Float Plans and Cell Phones Save Lives...
A new safety feature for the readers of SailNorthEast.Com...
The idea behind a float plan is simple. When you go cruising you ought to tell somebody you know and trust where and when you are starting, where you are going and when you expect to arrive at your destination.
When you get where you are going you ought to tell that somebody that you've arrived.
If they don't hear from you and can't contact you that somebody ought to tell the Coast Guard that you are overdue and that they can't contact you. The Coast Guard will take it from there and spend millions of tax-payer dollars looking for you until they, hopefully, find you sitting in a bar somewhere, eating shellfish and saying, "Oops! I forgot to call Aunt Jane...".
Aboard SailNorthEast's flagship, Encore, I do a lot of single-handed coastal cruising. In the past when I cruised it was my habit to send emails each evening, through my cell phone, to a mailing list of friends and relations.
There's more info about cellular internet connections at the bottom of this page.
This worked well but it was kind of a nuisance to maintain the mailing list and create a new mail item each evening, so...
I've created a new program to automate the process and am looking for a few good cruisers to help me test it.
Here's how it works...
First I set you up with a page for your specific boat and add it to the list on our float plan page.
Next, you add the names and email addresses of your nearest and dearest to the mailing list with this form:
Then, when you're cruising, you (or somebody you call if you don't have a cell internet connection) send emails to the mailing list from this form:
The email is automatically added to your boat's page (for all the world to see!) and your friends and relations get an email that looks like this:
If you have an argument with Aunt Jane she can remove herself from the mailing list and if you have an unexpected admirer who wants to be on your mailiing list he or she can add him or her self without having to ask you to do it.
If you'd like to try it out please send a request with your boat name to email@example.com.
The service will be free for the first few boats to sign up and help me test it then will be by subscription once we iron out any kinks we find.
The USCG has published an article about the importance and value of float plans with a lot of scary examples
on their site at www.uscg.mil
And they have a very long and detailed form you can fill out and leave with somebody (not them).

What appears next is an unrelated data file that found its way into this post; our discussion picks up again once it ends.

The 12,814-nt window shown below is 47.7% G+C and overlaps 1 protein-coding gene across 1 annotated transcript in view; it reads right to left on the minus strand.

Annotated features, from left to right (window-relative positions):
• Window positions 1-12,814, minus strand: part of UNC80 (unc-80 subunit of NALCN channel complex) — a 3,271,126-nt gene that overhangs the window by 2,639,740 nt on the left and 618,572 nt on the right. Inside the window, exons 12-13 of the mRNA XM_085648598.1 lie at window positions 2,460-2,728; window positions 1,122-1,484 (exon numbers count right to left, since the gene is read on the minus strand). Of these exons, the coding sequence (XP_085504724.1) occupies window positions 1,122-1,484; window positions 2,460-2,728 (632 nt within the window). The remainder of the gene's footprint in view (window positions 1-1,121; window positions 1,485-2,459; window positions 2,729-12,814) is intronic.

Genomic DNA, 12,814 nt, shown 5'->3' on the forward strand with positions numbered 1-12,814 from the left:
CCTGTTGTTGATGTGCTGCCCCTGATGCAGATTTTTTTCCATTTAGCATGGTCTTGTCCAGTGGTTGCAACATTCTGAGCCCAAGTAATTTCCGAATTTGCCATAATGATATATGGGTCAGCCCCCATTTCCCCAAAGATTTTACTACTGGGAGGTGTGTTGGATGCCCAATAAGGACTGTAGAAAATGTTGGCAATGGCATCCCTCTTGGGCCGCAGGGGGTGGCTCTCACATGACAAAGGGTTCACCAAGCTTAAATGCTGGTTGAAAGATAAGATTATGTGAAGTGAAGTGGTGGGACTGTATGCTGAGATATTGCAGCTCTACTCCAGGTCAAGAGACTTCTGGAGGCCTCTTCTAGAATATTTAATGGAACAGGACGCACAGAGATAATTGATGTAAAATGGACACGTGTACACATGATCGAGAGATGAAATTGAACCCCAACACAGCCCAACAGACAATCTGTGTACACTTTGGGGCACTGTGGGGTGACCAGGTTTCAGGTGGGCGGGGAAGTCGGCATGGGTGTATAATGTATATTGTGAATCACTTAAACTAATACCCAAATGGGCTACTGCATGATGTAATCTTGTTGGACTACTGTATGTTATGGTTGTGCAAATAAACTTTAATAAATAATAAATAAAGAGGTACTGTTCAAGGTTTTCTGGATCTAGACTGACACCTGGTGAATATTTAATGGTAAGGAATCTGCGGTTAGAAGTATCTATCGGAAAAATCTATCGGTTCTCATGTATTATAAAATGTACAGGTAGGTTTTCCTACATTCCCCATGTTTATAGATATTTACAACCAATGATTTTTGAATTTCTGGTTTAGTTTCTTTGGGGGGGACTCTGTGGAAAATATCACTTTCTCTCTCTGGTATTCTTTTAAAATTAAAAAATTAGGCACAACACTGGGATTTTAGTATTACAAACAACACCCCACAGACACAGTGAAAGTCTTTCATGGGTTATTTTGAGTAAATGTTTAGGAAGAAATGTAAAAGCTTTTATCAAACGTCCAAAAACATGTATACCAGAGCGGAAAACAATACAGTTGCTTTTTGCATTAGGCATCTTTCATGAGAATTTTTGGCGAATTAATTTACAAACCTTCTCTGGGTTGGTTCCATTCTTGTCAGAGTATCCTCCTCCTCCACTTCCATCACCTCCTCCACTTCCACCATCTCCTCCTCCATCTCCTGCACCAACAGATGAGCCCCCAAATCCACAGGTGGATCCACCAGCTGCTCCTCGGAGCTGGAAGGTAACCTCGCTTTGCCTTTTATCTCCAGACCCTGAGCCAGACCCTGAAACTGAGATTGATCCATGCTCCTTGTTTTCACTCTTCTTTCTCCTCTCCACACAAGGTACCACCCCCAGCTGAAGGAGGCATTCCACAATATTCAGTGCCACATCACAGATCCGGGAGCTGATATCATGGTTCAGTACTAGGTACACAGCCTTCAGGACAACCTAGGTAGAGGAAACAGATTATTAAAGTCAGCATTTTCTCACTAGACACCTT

I personally find this form a little intimidating. It reminds me of filing my income tax ... But I know they mean well and would encourage you to fill it out once and leave it with your nearest and dearest to be updated with the specifics of your current voyage and given to the CG if it's ever necessary. The form does provide a good check on the current state of your safety equipment and is probably a good idea if you haven't had a courtesy inspection since 1996.
More about cellular internet connections -
for its cellular service. From my experience I would say that Verizon provides good, reliable, internet connections from Cape Ann, MA, down the Atlantic Coast to Norfolk, VA, (Great Bridge on the ICW) but from there south you're stuck with voice communications. Can't wait until they increase the coverage! The connection we use is not high speed but has very low latency. This means that it normally feels like it's operating at standard dial-up speeds but it's really operating much slower. The slower speed becomes obvious when you have to do a large download. I get around this problem by turning off images in my browser when things slow down. The float plan pages at SailNorthEast.Com are optimized for slower speeds and we always try to write our articles so they don't depend on images for their content.
From Patrick Harris on Monday, November 11, 2002 at 09:12:20
Re: Savings lives and Cell Phones
You can contact the nearest Coast Guard station on your cell phone by pressing * CG at any time. You are also permitted to test the system. Just press * (star) CG and when the station answers, just tell them you are testing your phone. I'm not sure of the range, but this sure does provide a nice VHF back up, or even primary, way of contacting the Coast Guard in emergencies. I am not sure if this is limited to emergency service, so you may wish to try it for some more routine traffic. Good cruising -- Pat Harris, aboard s/v Rainbow
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